Weeklong July 15 to July 20 2018

What innovator John D’Agata calls an oddball genre—the lyric essay combines elements of poetry and essays, relying on the former for its insistence of compression, form and thinking and the latter in its devotion to the process of discovery of fact. How these two things come together is in the eye of the beholder, so in this workshop we’ll spend our first session attempting to define the genre ourselves by reading what others have to say about the form.

Weekend June 23 to June 24 2018

Have you ever wondered if the stories you’ve grown up hearing about your family would make for a powerful written work? Have you ever considered bringing the story of your own life to the page? If so, this weekend workshop is right for you. Writers will learn the difference between an engaging anecdote and a compelling work of art by experimenting in a variety of forms: short stories, literary essays, and poems.

Weekend July 21 to July 22 2018

This session will offer an intensive dive into the world of poetic form. After we analyze exemplary poems from a diverse range of poets, we’ll try experiments in meter, rhyme, fixed forms, and recent kinds of adventurous prosody. We’ll also discuss the role of form in contemporary poetry and give feedback on poems that participants have previously written, paying particular attention to elements of form.

A common intellectual fantasy is to be able to encounter pure ideas in a featureless imaginary space. But tough luck: ideas come from people, and people come with bodies. In this generative class, we will consider the implications of our embodiment on writing and look at how the body informs the mind and the art it creates. Sports, sickness, aging, beauty, pregnancy, disability, sex—when we write on these topics, what forms are best suited to say what we want to say?

Like virtually everything else in our era, poetry has gotten sharply political these days. Writers are responding to this turbulent moment in the country’s history with a tsunami of poems that address issues like immigration, global warming, institutionalized racism, and health care. In this generative poetry workshop, we will read from a wide variety of protest and political poems and write as if our pens were on fire.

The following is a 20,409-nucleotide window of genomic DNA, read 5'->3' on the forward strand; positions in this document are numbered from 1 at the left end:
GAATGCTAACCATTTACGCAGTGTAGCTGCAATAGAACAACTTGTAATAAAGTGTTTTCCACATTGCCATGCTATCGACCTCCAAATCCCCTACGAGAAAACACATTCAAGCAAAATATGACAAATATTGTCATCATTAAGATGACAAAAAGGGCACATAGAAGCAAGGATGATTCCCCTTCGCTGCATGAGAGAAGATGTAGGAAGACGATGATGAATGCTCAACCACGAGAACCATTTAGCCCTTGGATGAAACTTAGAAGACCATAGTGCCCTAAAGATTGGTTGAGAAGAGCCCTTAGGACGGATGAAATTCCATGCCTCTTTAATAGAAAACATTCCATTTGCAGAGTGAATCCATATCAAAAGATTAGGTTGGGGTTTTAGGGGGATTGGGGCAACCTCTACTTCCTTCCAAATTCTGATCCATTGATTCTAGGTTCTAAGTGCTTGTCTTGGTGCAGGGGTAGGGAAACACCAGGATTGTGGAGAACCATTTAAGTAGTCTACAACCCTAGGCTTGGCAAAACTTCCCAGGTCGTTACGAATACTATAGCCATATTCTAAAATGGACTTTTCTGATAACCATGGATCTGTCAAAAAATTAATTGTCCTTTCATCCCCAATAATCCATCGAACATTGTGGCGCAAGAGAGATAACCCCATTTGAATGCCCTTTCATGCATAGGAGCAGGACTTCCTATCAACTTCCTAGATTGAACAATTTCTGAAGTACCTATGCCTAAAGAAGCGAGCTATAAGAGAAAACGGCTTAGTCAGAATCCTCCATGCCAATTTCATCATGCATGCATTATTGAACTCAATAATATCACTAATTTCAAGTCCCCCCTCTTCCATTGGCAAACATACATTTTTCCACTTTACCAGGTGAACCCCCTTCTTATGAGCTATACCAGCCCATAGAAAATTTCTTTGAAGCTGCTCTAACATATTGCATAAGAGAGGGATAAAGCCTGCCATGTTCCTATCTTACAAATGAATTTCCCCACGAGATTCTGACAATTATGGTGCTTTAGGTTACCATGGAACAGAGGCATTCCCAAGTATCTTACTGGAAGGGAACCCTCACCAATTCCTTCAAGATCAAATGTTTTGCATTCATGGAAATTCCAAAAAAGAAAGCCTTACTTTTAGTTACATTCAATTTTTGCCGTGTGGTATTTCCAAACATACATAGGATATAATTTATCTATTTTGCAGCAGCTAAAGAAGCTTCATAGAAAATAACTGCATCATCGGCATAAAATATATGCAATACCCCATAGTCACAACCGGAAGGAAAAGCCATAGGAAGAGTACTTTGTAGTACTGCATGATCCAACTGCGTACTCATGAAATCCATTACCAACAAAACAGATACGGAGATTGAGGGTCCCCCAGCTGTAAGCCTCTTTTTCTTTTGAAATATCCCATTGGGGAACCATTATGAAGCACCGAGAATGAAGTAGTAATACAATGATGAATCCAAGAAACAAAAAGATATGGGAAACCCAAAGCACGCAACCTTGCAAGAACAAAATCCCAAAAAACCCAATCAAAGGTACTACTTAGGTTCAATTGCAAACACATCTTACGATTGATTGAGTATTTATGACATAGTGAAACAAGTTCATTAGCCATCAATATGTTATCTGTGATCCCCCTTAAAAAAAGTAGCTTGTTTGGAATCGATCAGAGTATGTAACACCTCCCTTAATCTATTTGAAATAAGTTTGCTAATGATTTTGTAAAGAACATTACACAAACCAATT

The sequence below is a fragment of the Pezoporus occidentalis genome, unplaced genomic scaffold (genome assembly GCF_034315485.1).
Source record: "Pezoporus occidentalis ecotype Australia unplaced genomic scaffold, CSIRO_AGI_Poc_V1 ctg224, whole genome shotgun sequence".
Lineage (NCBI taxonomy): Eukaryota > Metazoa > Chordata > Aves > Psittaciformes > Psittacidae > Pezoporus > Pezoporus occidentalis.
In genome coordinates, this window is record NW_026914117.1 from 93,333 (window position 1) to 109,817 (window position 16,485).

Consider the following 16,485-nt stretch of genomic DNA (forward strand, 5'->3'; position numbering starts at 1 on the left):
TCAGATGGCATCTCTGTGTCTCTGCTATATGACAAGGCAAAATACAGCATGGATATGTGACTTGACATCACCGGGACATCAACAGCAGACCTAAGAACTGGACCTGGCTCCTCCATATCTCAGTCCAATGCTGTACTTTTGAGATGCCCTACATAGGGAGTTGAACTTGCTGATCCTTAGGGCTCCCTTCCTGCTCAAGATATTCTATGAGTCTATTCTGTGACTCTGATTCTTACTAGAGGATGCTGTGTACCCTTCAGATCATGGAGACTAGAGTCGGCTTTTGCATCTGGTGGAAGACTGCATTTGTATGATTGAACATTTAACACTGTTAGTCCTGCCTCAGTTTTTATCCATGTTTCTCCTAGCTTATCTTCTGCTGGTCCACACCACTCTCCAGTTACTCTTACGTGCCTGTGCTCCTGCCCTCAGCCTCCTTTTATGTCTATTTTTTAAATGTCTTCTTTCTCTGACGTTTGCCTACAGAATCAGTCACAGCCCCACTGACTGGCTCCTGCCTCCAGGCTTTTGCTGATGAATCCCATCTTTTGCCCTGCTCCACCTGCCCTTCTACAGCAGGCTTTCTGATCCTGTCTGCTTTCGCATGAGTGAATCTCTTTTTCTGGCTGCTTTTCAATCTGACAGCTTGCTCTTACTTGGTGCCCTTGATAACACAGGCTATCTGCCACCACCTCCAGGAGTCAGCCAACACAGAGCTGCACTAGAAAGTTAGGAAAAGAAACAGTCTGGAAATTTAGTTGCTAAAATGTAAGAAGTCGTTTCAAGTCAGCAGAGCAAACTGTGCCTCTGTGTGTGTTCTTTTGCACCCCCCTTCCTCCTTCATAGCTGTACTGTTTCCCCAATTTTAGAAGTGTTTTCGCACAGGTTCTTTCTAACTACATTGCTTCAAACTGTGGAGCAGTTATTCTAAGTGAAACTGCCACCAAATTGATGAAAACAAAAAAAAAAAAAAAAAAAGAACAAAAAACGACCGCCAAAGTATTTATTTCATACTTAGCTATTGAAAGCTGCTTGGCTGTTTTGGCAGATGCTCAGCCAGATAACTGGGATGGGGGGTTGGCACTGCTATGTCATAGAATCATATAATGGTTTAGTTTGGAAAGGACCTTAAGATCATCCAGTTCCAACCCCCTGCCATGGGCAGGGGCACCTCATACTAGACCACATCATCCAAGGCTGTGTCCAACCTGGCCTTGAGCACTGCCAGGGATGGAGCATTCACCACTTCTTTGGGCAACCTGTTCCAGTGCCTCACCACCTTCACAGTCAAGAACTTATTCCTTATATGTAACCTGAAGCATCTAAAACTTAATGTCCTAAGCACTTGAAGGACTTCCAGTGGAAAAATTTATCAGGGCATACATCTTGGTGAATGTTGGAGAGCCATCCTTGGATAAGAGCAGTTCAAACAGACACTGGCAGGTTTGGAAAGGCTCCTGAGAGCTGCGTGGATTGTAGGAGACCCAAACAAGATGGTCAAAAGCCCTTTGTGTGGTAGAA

One of the most effective ways of developing a story, poem, or essay is to work in layers of different narrative or thematic material. When the layers come from different realms of experience or thought (such as history, folk tales, work, religion, science, food, art, childhood memories), or when they carry different emotional charges, they complicate each other in unexpected ways.

Judith Barrington once said that her best work emerged “from between the scaffolding of a known form.” This is the joy and paradox of writing in form: the formal poem’s “rules” provide a safe framework and often force us to write things we couldn’t have written without the form’s parameters.

Weekend July 14 to July 15 2018

Poetic pacing is a delicate balance between anticipation and knowledge: poems should create in us a desire to know, a desire to discover, and yet keep us, as Stephen Dobyns states, “on the verge of understanding.” Pacing, then, is a kind of promise, and also a kind of tension, and it often begins with the poem’s title and first line. In this workshop, we will look at a variety of poems by master poets and explore how pacing—and hence the journey of discovery the poem enacts—is controlled.

Weekend June 16 to June 17 2018

From Melville’s white whale to Walker’s color purple. Cervantes’ windmills to Woolf’s lighthouse. Carver’s cathedral to Basho’s pond. Frost’s forked path to Naipaul’s river bend. We all recognize the precision and poignancy of these metaphors. Those crystalline choices their creators made to deeply and simultaneously etch into our minds both image and meaning.


Weeklong June 24 to June 29 2018

Poems might begin in isolation, but we put them out into the world hoping for connection—a making and creation towards others, a message in a bottle that might wash ashore and affect the hearts and minds of finders and keepers (perhaps our first form of social media). How can a diverse range of work (from poets including Herbert, Donne, Yeats, Dickinson, Elizabeth Bishop, Miguel Hernandez, Larry Levis, Tyehimba Jess, Tracy K.